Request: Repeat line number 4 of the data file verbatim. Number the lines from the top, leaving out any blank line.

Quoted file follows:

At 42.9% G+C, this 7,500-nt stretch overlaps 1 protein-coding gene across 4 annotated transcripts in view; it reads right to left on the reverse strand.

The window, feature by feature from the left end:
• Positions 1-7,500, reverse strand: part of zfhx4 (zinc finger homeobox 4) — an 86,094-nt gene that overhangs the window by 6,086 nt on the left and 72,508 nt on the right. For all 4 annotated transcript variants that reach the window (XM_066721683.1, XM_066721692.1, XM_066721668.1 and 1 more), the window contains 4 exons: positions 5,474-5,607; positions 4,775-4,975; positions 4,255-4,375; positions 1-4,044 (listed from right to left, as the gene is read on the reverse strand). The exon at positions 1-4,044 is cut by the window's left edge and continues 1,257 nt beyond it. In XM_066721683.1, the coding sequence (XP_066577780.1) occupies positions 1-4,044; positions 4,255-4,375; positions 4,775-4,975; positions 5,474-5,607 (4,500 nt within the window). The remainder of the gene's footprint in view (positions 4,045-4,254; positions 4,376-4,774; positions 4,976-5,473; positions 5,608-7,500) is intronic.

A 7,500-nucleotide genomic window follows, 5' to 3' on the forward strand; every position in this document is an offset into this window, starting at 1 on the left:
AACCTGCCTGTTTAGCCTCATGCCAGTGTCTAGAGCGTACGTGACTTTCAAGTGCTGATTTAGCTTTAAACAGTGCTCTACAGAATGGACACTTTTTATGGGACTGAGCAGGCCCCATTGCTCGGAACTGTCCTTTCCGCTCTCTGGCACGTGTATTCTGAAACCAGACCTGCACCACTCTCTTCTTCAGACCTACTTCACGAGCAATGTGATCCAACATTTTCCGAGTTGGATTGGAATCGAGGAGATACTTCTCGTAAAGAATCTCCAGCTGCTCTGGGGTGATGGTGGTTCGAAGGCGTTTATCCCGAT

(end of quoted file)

A 7,500-nucleotide genomic window follows, 5' to 3' on the forward strand; every position in this document is an offset into this window, starting at 1 on the left: